— Glen Rifkin, New York Times

Eliminating Risks That Kill Projects -- A Roadmap

Conducting an organizational project is tricky, especially if it is expected to help realize some defined vision. How do you prioritize the people, process and technology goals associated with these efforts while minimizing the risk of losing sight of the larger purpose?

Assessing Project Risk

What does it mean to assess "project risk"? It's a matter of identifying elements of the project that if poorly managed will cause it to be perceived as less than satisfactory or an outright failure.

As stated by Lloyd Rain in an article describing the challenges of IT Projects:

"The truth is that the great majority of IT projects do not fail — most simply do not go as well as originally hoped, take longer than planned and cost more than anticipated. These are really not failures at all; you might classify them as "discouraging successes".

What would it take exceed expectations on IT and organizational projects that involve people, process and technology change? It starts with having a plan to address the following four elements:

The Four Elements of All Projects

Organizational project have hundreds of moving parts, tasks and milestones. These pieces can be collapsed into four broad categories. They are:

  1. Vision and Goals
  2. Buy-in
  3. Planning and Preparation
  4. Capacity and Personnel

Vision and Goals

A vision often serves two functions; it motivates decision-makers to commit time, money and resources to get projects off the ground and two, as a destination for what constitutes success.

Be careful though. The use of vision as a means to secure up-front commitment from senior management as well as defining the ideal end point for the project often produces this sense of discouraging success.

This is because once buy-in and resources have been allocated, vision takes on a lower priority. Lost among hundreds of tasks and milestones, the project becomes less about delivering on the vision and more about delivering something to justify the investment.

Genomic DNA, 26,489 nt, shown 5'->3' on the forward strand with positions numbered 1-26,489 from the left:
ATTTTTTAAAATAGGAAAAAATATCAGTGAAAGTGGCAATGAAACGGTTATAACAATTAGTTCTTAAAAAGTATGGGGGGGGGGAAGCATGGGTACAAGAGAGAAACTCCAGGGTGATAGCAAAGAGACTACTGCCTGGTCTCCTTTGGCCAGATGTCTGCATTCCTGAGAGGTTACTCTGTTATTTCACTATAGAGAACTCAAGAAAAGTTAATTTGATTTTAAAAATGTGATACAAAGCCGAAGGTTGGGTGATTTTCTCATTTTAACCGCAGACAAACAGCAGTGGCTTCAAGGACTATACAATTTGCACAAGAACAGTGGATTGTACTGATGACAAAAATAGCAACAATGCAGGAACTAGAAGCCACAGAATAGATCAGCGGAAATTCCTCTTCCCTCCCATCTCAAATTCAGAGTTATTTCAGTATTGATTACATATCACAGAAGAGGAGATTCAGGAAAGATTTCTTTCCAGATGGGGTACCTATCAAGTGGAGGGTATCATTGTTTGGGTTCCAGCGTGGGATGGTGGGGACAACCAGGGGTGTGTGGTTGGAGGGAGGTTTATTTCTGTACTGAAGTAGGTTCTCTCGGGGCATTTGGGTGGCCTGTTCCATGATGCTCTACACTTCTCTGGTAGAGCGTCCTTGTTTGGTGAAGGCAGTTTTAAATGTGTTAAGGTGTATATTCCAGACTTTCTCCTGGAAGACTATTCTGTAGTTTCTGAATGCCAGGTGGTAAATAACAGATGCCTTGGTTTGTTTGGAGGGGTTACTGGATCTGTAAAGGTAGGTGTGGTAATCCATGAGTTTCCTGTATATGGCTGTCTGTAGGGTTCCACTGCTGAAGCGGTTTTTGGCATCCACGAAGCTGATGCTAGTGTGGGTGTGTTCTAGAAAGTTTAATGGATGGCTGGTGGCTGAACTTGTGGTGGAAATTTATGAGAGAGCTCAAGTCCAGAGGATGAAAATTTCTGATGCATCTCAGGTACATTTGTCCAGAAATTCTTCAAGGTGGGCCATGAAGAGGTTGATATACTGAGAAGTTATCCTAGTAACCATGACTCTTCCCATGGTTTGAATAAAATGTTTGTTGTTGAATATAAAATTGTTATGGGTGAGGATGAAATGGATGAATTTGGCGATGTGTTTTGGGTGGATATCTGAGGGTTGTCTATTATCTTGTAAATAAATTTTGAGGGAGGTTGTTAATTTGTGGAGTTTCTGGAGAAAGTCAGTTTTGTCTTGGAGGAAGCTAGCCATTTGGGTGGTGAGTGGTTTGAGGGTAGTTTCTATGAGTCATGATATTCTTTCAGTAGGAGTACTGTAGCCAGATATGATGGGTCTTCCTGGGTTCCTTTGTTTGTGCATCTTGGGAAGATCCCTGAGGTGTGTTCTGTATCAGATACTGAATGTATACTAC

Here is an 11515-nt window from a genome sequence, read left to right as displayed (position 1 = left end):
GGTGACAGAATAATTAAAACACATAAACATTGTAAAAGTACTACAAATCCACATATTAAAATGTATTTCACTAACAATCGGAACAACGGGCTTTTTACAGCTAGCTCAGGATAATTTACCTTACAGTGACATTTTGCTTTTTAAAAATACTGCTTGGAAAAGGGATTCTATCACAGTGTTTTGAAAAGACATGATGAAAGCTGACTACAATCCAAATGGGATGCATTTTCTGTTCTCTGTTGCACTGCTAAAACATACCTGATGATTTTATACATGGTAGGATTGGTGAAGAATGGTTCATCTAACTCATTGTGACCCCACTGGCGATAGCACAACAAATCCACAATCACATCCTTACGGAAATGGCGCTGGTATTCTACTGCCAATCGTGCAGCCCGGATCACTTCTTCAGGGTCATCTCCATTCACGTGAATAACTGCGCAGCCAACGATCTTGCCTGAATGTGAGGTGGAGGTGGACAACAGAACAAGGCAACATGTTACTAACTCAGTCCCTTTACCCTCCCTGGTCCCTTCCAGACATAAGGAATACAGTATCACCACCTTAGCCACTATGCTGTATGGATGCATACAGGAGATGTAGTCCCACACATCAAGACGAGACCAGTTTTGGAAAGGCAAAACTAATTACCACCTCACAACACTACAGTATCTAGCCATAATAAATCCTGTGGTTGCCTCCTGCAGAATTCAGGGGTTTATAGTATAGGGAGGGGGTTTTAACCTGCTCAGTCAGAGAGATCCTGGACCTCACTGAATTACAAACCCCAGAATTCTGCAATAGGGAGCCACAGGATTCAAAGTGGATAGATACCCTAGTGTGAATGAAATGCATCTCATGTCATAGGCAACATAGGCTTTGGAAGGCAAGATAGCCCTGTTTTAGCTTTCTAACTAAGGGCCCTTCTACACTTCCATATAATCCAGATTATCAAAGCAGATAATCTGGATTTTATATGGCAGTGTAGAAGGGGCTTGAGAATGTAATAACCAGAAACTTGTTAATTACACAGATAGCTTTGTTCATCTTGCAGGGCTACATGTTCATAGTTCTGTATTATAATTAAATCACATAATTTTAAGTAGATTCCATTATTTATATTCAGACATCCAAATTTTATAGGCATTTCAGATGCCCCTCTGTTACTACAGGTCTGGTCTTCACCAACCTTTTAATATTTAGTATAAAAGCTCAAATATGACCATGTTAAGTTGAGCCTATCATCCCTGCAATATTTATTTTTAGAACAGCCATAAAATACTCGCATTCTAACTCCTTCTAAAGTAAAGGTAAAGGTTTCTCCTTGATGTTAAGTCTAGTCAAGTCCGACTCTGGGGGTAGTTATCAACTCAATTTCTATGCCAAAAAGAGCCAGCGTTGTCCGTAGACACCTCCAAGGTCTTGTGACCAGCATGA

Questions to ask around vision and goals:

  1. Has the vision been clearly defined?
  2. If so, has it be articulated in a way that different stakeholders understand?


Buy-in is a critical success factor that for the most part needs to be reframed around commitment, not whether people feel good, bad, or indifferent. Enthusiasm is useful, but it's the incorrect measure for buy-in around a project.

We need to also do a better job of including skepticism, doubt and concerns as necessary phases that people go through in a change project. Having doubts or concerns is an appropriate starting point for people who are used to doing things one way and then asked to change.
Questions to consider:

  1. What does buy-in current look like in your projects and how can it be reframed as a question of "commitment"?
  2. Are you excluding skeptics, doubters and challengers at the expense of the long-term success of the initiative? If so, how can you change that?

Planning and Preparation

Of the four risk categories, planning and preparation are probably the most practiced and well understood in organizational change initiatives.

The challenge around planning comes back to making sure there is a direct line from tasks to vision. Without continuous reflection of "where are we relative to our vision?", milestones and tasks take on a life of their own. Getting things done becomes more important than evaluating if the work is moving toward or away from the overall goal.

The project may be successful in that people are working hard to get things done, but it's also a "discouraging success" in that the work is moving away from its intended outcome.

Questions to consider:

  1. Are we closer or further away from our vision relative to what we're spending our time doing?
  2. Have we given up the vision to get the work done? If so, what needs to happen to get our tasks aligned with the vision?

Capacity and Personnel

Whether labeled a technology, IT or organizational project, it's capacity and personnel that drives work to completion. There are two primary groups — those helping to realize the vision and the intended beneficiaries of the change. Too often we move forward on projects with untested assumptions about people's preparedness — both to lead the projects as well as inherit the change.

For a group to become a successful team, there needs to be much greater transparency in what each person can count on others for. Knowing each others strengths and weaknesses is central to building a well-oiled team.

Team question to answer:

Rate each person on the team based on the following criteria. Then discuss as a group where the gaps lie and how they can be filled:

  1. Management skills
  2. Communication/presentation skills
  3. Organizational/business knowledge
  4. Technical skills
  5. Accountability to results

Project risk can be minimized or eliminated by understanding gaps in vision, buy-in, planning and capacity. Avoiding or not addressing any one of these categories runs the risk of creating another "discouraging success" initiative. It's time to raise the bar and focus on exceeding expectations of going from an initial vision, through tasks, and back to the vision itself.

Achieving Vision

"If it wasn't for the 'last minute', nothing would get done."